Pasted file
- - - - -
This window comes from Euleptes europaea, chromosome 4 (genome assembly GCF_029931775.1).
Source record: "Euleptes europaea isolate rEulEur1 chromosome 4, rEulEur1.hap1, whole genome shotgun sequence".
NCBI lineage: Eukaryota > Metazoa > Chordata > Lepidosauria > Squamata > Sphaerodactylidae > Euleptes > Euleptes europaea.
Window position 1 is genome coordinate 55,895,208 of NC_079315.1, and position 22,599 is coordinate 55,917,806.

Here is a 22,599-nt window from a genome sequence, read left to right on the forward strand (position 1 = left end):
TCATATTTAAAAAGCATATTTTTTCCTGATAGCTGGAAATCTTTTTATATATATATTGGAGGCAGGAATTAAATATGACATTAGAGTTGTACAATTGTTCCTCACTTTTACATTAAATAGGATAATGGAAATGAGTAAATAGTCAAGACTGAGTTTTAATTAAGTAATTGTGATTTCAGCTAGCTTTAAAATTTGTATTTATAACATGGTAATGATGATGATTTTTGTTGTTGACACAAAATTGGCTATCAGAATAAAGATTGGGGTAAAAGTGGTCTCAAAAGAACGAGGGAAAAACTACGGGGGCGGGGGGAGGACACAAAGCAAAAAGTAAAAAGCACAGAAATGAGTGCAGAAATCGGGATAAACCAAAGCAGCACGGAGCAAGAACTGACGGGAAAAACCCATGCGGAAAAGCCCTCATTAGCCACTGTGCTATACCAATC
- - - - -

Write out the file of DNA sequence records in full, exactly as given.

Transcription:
This window comes from Euleptes europaea, chromosome 4 (genome assembly GCF_029931775.1).
Source record: "Euleptes europaea isolate rEulEur1 chromosome 4, rEulEur1.hap1, whole genome shotgun sequence".
NCBI lineage: Eukaryota > Metazoa > Chordata > Lepidosauria > Squamata > Sphaerodactylidae > Euleptes > Euleptes europaea.
Window position 1 is genome coordinate 55,895,208 of NC_079315.1, and position 22,599 is coordinate 55,917,806.

Here is a 22,599-nt window from a genome sequence, read left to right on the forward strand (position 1 = left end):
TCATATTTAAAAAGCATATTTTTTCCTGATAGCTGGAAATCTTTTTATATATATATTGGAGGCAGGAATTAAATATGACATTAGAGTTGTACAATTGTTCCTCACTTTTACATTAAATAGGATAATGGAAATGAGTAAATAGTCAAGACTGAGTTTTAATTAAGTAATTGTGATTTCAGCTAGCTTTAAAATTTGTATTTATAACATGGTAATGATGATGATTTTTGTTGTTGACACAAAATTGGCTATCAGAATAAAGATTGGGGTAAAAGTGGTCTCAAAAGAACGAGGGAAAAACTACGGGGGCGGGGGGAGGACACAAAGCAAAAAGTAAAAAGCACAGAAATGAGTGCAGAAATCGGGATAAACCAAAGCAGCACGGAGCAAGAACTGACGGGAAAAACCCATGCGGAAAAGCCCTCATTAGCCACTGTGCTATACCAATC